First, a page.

Yet even if you’re out and open, the crackling energy Pride brings every year may also need an outlet. Calming activities like drawing, painting, and coloring mandalas can help provide a moment of peace while energizing activities like splatter painting and dance can help provide catharsis. Once again, affirmative art therapy not only allows you to express your feelings as they are, but it also allows you to be seen and validated by a compassionate art therapist.
Group art projects like community murals, collaborative sculptures, and even group dance performances, can help further personal self-exploration via a positive LGBTQ+ social experience.1,3,4 This creative collaboration can help embolden your expressive voice, while also finding relatable parallels in other people, potentially reducing any felt sense of alienation and isolation. This is huge during Pride month, as those who experience a complex mix of emotions often feel out of place amongst the festivities. The truth is, Pride can bring out a very raw facet of authenticity, with all its aspirations and personal regrets. But since no one wants to be a downer, they don’t always like to talk about it.
At its heart, Pride is a community event that emerged from a need for social justice. It began as a literal riot at Stonewall, and the gravity of that is not lost or forgotten. Yet people in the LGBTQ+ community, in particular LGBTQ+ youth, don’t always know what to do when they feel that underlying energy. Amidst all the exuberant Pride parties there are also vigils for the Orlando Nightclub Shooting; memorial quilts in remembrance of the AIDS pandemic; and free hugs to anyone disowned by their family of origin.
Group art projects take all this energy in the community, the hurt and the healing, and give it life and form. They reinforce the idea that your emotions, whatever, they may be, don’t actually set you apart from the community, but they connect you on a much deeper level.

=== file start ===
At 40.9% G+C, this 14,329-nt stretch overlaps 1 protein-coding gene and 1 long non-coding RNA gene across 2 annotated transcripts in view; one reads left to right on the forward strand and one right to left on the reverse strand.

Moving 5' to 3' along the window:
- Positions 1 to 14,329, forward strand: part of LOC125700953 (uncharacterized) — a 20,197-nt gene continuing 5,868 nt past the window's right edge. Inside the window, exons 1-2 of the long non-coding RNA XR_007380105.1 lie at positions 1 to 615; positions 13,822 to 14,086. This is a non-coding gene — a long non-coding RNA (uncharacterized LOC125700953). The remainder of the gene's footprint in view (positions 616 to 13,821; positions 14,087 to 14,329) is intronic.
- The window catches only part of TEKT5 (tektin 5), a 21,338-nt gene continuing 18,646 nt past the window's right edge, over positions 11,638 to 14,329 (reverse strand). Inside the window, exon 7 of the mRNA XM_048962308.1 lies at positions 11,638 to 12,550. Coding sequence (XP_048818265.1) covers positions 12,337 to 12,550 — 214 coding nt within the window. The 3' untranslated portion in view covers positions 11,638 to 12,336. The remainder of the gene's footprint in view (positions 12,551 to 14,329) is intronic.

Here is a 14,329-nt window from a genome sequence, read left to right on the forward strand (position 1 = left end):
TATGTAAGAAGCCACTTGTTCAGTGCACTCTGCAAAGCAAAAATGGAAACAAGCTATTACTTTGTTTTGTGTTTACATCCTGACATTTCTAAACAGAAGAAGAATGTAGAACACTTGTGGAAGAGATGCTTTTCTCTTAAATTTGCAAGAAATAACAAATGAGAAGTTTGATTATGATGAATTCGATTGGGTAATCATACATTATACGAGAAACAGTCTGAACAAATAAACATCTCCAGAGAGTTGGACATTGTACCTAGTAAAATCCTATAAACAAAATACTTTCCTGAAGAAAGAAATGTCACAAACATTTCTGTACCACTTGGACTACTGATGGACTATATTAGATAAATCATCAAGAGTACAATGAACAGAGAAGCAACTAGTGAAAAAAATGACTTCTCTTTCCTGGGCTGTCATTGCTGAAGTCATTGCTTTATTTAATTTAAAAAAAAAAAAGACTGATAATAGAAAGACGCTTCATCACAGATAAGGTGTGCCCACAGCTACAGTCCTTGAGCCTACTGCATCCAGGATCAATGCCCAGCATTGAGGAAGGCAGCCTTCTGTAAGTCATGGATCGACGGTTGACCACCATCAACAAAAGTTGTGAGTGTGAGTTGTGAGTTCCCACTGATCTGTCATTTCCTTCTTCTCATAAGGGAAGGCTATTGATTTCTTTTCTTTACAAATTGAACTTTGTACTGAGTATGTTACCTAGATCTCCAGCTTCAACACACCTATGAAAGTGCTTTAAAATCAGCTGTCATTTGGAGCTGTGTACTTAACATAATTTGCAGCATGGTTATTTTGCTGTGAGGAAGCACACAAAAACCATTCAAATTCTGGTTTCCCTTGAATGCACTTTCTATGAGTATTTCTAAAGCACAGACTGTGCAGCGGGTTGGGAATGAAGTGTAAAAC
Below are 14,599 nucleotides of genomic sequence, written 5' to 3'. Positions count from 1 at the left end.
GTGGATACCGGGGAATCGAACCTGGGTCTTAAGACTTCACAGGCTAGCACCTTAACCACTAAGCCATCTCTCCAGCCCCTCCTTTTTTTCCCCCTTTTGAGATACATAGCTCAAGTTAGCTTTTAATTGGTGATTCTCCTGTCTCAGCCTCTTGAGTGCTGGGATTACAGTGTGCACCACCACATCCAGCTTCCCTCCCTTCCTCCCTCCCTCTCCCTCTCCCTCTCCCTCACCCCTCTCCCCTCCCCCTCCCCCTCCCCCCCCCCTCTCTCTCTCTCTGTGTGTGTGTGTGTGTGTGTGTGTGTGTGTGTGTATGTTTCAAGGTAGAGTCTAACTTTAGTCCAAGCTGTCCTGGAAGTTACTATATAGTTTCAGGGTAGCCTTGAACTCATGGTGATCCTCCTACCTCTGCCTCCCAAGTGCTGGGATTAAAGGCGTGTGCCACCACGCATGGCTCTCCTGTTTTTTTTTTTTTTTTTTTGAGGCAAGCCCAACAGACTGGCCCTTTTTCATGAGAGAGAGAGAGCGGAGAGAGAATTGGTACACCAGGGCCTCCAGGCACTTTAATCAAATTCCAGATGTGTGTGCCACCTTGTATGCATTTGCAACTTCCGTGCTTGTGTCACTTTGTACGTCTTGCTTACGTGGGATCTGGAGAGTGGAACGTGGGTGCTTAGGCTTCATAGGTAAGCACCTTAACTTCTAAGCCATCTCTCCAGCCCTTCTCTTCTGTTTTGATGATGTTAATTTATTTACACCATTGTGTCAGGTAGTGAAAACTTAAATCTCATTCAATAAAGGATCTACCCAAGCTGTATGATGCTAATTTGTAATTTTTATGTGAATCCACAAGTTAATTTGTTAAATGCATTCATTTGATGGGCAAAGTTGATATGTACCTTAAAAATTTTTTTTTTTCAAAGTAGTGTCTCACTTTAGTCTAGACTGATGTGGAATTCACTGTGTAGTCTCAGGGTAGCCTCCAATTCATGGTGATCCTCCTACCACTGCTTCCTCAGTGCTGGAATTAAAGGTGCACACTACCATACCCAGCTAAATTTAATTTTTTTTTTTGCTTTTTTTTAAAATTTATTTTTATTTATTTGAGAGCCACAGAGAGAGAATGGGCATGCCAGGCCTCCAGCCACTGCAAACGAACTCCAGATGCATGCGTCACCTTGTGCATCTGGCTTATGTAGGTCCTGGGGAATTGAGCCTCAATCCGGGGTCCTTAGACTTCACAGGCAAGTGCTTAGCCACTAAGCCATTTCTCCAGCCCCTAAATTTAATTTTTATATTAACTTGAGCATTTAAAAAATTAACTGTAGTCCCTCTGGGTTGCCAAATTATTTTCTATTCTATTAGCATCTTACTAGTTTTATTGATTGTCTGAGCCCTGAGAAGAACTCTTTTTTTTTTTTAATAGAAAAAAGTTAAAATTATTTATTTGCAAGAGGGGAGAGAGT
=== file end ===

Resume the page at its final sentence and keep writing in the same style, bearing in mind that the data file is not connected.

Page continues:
Group art projects of this kind often require art therapists to step up in their role, since there are often deep themes of community grief, trauma, and sociopolitical oppression, giving rise to a deep need for social justice and equality.4,5,6 In this way, art therapists are encouraged to be active in their social change efforts, which makes sense on many levels.5,6 Art shifts how people think about themselves and the world around them since art has, and will always be, the great equalizer giving voice and representation when it’s needed most.
To find a therapist, please visit the Psychology Today Therapy Directory.
1. Pelton-Sweet, L. M., & Sherry, A. (2008). Coming out through art: A review of art therapy with LGBT clients. Art Therapy: Journal of the American Art Therapy Association, 25(4), 170-176.
2. Beaumont, S. L. (2012). Art therapy for gender-variant individuals: A compassion-oriented approach. Canadian Art Therapy Association Journal, 25(2), 1-6.
3. Wittig, J., & Davis, J. (2012). Circles outside the circle: Expanding the group frame through dance/movement therapy and art therapy. The Arts in Psychotherapy, 39(3), 168-172.
4. Addison, D. (1996). Message of acceptance: “Gay-friendly” Art therapy for homosexual clients. Art Therapy: Journal of the American Art Therapy Association, 13(1), 54-56.
5. Karcher, O.P. (2017) Sociopolitical Oppression, Trauma, and Healing: Moving Toward a Social Justice Art Therapy Framework, Art Therapy, 34(3), 123-128.
6. Hocoy, D. (2005). Art therapy and social action: A transpersonal framework. Art Therapy, 22(1), 7-16.